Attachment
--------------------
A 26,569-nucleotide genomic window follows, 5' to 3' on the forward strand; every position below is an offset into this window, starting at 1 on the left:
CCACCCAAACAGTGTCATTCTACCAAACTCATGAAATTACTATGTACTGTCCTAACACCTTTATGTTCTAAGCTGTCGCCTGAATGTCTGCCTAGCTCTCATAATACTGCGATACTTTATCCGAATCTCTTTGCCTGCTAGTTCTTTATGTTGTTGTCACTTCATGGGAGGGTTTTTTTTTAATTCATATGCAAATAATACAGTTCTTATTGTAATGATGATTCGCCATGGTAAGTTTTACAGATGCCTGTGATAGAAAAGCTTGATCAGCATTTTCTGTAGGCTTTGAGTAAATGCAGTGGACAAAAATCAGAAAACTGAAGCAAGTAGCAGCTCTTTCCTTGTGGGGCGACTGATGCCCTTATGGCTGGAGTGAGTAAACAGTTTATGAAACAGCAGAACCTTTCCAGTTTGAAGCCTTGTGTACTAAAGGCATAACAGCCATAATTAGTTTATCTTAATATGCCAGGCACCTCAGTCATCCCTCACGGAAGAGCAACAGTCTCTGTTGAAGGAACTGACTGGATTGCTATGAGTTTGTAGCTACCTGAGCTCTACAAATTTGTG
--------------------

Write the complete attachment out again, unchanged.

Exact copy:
A 26,569-nucleotide genomic window follows, 5' to 3' on the forward strand; every position below is an offset into this window, starting at 1 on the left:
CCACCCAAACAGTGTCATTCTACCAAACTCATGAAATTACTATGTACTGTCCTAACACCTTTATGTTCTAAGCTGTCGCCTGAATGTCTGCCTAGCTCTCATAATACTGCGATACTTTATCCGAATCTCTTTGCCTGCTAGTTCTTTATGTTGTTGTCACTTCATGGGAGGGTTTTTTTTTAATTCATATGCAAATAATACAGTTCTTATTGTAATGATGATTCGCCATGGTAAGTTTTACAGATGCCTGTGATAGAAAAGCTTGATCAGCATTTTCTGTAGGCTTTGAGTAAATGCAGTGGACAAAAATCAGAAAACTGAAGCAAGTAGCAGCTCTTTCCTTGTGGGGCGACTGATGCCCTTATGGCTGGAGTGAGTAAACAGTTTATGAAACAGCAGAACCTTTCCAGTTTGAAGCCTTGTGTACTAAAGGCATAACAGCCATAATTAGTTTATCTTAATATGCCAGGCACCTCAGTCATCCCTCACGGAAGAGCAACAGTCTCTGTTGAAGGAACTGACTGGATTGCTATGAGTTTGTAGCTACCTGAGCTCTACAAATTTGTG